Rwanda Welcomes Belgian Court Ruling in Neretse Case

Belgium-Neretse Fabien and his lawyer

Rwanda has welcomed a guilty ruling by a Belgian court in the case of genocide suspect Fabien Neretse on Thursday describing it as a landmark decision.

Neretse is the first person to be convicted in Belgium on charges of genocide and war crimes in the 1994 Genocide against the Tutsi.

The 71-year-old agricultural scientist was also convicted of “war crimes” for 11 killings in Rwanda, under Belgium’s code of universal jurisdiction for the most serious offence and is likely to get a life sentence.

The National Commission for the Fight against Genocide (CNLG) said that the Thursday ruling by the Brussels Assize Court sets a precedent for many genocide suspects in Belgian and Europe who need to be tried in courts of law.

“Neretse Fabien was prosecuted for the crime of genocide and war crimes committed in Nyamirambo where he resided and Mataba his native region; as well as connections elsewhere in Rwanda, between April 6, 1994 and July 14, 1994,”

“Neretse called the army to proceed with the execution of several families, that is 13 dead, in total in Kigali. Neretse had created an Interahamwe militia of Mataba to which he had distributed weapons before the attacks, and paid for it,” CNLG said.

CNLG said Neretse’s conviction is a landmark decision for several reasons given that it is the first time in Belgium that a criminal prosecution and conviction have been based on a law punishing genocide.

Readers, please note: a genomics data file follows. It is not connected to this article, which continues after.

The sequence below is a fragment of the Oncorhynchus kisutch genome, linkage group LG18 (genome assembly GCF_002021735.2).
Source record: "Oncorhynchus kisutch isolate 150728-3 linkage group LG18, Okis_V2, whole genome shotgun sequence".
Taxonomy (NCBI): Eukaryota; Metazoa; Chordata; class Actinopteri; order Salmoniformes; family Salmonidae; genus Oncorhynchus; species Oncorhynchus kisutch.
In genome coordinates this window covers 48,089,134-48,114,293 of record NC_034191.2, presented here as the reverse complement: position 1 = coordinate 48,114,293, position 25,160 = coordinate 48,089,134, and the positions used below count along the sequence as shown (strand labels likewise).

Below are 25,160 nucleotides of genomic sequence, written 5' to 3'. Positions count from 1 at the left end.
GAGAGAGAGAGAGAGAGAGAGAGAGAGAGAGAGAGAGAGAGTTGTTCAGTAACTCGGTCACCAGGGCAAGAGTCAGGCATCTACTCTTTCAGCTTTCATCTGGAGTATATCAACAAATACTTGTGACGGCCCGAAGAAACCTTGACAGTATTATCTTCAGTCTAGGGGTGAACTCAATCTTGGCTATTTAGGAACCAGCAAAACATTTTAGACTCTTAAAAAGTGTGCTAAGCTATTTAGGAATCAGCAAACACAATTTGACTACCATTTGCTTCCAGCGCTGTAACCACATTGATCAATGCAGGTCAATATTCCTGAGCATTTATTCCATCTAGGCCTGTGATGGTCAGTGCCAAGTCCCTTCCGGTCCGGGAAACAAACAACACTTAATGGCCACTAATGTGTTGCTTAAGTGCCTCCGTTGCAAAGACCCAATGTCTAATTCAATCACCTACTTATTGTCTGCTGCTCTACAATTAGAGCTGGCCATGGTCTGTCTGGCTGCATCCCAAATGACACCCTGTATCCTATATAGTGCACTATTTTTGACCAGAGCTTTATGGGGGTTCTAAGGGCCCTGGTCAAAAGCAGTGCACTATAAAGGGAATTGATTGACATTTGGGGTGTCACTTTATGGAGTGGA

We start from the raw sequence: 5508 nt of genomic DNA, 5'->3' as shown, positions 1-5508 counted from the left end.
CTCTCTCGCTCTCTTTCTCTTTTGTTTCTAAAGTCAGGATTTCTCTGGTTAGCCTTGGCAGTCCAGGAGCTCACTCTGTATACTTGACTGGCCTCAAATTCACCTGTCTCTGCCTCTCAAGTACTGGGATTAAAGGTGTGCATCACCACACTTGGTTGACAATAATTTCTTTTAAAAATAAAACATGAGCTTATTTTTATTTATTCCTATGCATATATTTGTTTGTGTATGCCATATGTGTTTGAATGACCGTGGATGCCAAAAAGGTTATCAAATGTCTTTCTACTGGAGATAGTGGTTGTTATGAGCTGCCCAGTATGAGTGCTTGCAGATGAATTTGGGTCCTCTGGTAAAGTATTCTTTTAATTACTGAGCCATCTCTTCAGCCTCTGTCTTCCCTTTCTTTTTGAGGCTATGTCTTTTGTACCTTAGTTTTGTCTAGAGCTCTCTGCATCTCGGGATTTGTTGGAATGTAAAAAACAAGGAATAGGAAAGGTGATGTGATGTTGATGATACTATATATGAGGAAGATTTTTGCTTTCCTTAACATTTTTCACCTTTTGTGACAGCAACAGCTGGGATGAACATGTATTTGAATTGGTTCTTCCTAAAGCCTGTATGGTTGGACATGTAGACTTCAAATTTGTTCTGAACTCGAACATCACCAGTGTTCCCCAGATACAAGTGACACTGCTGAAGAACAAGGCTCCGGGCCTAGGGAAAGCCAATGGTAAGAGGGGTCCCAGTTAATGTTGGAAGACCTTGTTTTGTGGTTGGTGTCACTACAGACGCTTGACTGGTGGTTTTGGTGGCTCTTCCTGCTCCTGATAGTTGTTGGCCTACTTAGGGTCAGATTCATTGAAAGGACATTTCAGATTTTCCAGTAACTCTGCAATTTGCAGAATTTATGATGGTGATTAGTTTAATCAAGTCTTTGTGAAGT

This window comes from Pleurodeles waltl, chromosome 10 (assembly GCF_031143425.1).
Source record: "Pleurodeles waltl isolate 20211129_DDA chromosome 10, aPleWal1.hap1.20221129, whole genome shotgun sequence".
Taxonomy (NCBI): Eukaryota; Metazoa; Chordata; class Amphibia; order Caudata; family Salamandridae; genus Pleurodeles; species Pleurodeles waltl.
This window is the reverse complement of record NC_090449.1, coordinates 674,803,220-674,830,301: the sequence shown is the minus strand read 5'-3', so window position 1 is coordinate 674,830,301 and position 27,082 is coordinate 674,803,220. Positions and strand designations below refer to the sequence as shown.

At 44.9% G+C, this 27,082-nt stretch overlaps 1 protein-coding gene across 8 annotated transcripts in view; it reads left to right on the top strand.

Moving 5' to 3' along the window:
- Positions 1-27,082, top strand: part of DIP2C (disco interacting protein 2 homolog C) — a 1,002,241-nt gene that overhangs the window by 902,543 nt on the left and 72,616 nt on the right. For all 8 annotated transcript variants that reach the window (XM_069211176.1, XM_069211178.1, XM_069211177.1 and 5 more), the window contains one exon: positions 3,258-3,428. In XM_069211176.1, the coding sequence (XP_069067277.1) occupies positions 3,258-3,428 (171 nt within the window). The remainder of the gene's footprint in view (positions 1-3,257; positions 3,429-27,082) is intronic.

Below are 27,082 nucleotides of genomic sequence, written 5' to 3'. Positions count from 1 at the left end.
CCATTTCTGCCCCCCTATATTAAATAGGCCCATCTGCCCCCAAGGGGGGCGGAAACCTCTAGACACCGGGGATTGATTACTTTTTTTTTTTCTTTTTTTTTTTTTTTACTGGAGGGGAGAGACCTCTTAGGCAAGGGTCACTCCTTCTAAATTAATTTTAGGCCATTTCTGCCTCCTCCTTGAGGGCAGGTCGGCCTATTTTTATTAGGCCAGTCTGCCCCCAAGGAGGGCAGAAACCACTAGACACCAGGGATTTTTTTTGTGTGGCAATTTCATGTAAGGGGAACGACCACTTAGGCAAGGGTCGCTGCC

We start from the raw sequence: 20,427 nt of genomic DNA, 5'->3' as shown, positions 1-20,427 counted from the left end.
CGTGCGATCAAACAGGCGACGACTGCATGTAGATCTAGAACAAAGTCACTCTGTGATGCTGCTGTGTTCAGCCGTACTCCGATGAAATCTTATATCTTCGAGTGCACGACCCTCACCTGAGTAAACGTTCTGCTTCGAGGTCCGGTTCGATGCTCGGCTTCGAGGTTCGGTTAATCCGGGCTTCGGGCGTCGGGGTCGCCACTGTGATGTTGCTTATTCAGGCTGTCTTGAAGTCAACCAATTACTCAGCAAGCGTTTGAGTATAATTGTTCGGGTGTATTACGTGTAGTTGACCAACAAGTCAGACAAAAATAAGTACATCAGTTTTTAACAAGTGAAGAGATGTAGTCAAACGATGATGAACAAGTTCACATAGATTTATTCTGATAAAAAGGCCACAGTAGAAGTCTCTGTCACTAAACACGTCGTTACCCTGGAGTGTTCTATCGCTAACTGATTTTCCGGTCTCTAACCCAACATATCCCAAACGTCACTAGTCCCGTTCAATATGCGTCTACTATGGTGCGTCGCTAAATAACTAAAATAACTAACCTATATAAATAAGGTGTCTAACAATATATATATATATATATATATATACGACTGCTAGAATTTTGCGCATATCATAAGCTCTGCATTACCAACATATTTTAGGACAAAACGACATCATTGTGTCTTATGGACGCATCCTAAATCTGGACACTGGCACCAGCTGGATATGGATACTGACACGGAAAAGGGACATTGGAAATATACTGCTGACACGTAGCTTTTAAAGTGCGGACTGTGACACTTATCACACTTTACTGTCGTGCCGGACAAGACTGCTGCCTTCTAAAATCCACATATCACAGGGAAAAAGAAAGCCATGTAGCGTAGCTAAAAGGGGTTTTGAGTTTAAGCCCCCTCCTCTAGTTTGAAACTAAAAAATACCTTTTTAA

“Indeed, other convictions of Rwandans had been made on the basis of the law punishing crimes against humanity and war crimes. This first case law in Belgium of recognition of the genocide committed against Tutsi Rwandans is for Belgian deniers a failure and an honor given to the victims,” the commission said.

CNLG said it is necessary to underline another dimension of the Neretse trial which showed a negationist defense, in particular in the person of the lawyer Jean Flamme, throughout the trial, who was very virulent with regard to the Prosecutor and the civil parties.

For the first time in Belgium, the denial of the genocide committed against the Tutsi was used as the main means of defense, thereby tending to obscure the responsibility of the accused.

Finally, as soon as the Neretse trial was announced, the latter set up a team to bribe witnesses. In-kind donations were distributed to witnesses including cash and field land to encourage them to exonerate him.




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